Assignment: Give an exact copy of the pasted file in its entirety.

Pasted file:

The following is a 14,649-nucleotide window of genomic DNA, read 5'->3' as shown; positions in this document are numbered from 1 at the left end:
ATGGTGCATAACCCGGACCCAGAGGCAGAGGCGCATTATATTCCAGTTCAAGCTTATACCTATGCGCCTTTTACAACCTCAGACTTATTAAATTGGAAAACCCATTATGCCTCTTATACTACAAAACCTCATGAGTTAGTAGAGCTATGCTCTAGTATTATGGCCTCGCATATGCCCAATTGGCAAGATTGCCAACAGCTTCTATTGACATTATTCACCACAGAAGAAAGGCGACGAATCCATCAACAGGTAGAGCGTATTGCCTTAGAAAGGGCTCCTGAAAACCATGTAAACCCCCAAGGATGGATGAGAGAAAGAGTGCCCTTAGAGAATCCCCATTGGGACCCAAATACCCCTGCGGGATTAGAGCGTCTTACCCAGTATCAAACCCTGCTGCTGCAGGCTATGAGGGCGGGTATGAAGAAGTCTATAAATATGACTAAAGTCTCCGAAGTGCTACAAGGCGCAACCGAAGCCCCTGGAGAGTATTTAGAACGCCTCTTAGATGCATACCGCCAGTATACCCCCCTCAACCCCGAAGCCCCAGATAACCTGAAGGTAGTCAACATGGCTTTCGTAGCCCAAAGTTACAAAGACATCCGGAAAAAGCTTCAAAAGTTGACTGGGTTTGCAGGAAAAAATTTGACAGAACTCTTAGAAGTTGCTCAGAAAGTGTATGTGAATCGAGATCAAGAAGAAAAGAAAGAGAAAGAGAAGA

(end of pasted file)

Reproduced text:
The following is a 14,649-nucleotide window of genomic DNA, read 5'->3' as shown; positions in this document are numbered from 1 at the left end:
ATGGTGCATAACCCGGACCCAGAGGCAGAGGCGCATTATATTCCAGTTCAAGCTTATACCTATGCGCCTTTTACAACCTCAGACTTATTAAATTGGAAAACCCATTATGCCTCTTATACTACAAAACCTCATGAGTTAGTAGAGCTATGCTCTAGTATTATGGCCTCGCATATGCCCAATTGGCAAGATTGCCAACAGCTTCTATTGACATTATTCACCACAGAAGAAAGGCGACGAATCCATCAACAGGTAGAGCGTATTGCCTTAGAAAGGGCTCCTGAAAACCATGTAAACCCCCAAGGATGGATGAGAGAAAGAGTGCCCTTAGAGAATCCCCATTGGGACCCAAATACCCCTGCGGGATTAGAGCGTCTTACCCAGTATCAAACCCTGCTGCTGCAGGCTATGAGGGCGGGTATGAAGAAGTCTATAAATATGACTAAAGTCTCCGAAGTGCTACAAGGCGCAACCGAAGCCCCTGGAGAGTATTTAGAACGCCTCTTAGATGCATACCGCCAGTATACCCCCCTCAACCCCGAAGCCCCAGATAACCTGAAGGTAGTCAACATGGCTTTCGTAGCCCAAAGTTACAAAGACATCCGGAAAAAGCTTCAAAAGTTGACTGGGTTTGCAGGAAAAAATTTGACAGAACTCTTAGAAGTTGCTCAGAAAGTGTATGTGAATCGAGATCAAGAAGAAAAGAAAGAGAAAGAGAAGA